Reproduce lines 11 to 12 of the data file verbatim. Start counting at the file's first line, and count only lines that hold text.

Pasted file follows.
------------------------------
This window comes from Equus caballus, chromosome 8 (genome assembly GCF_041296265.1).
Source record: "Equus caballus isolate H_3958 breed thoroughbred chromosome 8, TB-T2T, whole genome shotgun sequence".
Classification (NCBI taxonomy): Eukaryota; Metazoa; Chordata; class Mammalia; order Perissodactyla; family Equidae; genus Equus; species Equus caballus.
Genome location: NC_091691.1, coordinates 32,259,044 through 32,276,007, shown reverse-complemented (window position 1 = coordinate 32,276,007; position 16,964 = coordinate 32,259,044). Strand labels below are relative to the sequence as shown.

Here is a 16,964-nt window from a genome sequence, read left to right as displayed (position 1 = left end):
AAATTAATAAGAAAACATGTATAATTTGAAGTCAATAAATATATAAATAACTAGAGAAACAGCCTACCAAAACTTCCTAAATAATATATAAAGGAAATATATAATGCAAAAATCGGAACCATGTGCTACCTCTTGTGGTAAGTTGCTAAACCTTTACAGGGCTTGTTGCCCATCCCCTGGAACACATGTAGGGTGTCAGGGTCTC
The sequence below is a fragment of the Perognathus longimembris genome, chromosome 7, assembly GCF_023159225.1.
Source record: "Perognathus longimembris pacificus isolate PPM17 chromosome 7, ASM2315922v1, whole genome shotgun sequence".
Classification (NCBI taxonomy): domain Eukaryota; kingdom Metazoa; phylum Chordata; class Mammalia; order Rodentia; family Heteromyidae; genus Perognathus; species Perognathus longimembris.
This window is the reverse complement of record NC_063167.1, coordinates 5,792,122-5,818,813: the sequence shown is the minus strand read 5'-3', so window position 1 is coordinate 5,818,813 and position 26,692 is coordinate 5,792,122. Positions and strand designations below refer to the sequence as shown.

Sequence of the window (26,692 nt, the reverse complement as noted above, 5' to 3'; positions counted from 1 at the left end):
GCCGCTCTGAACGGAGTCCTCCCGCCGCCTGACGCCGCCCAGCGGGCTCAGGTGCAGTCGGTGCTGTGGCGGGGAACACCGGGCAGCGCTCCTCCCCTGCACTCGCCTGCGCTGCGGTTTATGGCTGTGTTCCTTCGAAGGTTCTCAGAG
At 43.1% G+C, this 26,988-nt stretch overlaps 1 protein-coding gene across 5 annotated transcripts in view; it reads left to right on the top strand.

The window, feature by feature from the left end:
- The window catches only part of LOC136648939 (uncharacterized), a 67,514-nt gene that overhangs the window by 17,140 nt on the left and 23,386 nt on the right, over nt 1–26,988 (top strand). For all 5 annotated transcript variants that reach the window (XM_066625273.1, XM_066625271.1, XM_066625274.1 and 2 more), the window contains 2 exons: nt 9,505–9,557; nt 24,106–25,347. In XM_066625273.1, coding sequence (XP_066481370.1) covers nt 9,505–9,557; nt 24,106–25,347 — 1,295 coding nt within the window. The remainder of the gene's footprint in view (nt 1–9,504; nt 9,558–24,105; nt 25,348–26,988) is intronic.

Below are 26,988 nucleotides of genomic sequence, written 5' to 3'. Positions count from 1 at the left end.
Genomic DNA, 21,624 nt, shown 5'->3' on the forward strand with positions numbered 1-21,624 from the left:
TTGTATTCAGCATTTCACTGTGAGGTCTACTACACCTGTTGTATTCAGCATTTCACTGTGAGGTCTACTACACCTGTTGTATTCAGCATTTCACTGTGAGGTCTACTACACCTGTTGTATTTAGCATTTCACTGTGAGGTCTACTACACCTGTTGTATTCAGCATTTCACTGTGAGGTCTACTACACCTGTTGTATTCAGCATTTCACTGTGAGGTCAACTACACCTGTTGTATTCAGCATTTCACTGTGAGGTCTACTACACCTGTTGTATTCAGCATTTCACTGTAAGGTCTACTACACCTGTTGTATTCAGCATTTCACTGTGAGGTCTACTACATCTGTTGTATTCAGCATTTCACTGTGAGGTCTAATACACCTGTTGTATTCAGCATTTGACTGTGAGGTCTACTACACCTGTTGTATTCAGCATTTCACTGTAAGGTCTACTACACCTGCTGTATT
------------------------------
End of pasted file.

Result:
Sequence of the window (26,692 nt, the reverse complement as noted above, 5' to 3'; positions counted from 1 at the left end):
GCCGCTCTGAACGGAGTCCTCCCGCCGCCTGACGCCGCCCAGCGGGCTCAGGTGCAGTCGGTGCTGTGGCGGGGAACACCGGGCAGCGCTCCTCCCCTGCACTCGCCTGCGCTGCGGTTTATGGCTGTGTTCCTTCGAAGGTTCTCAGAG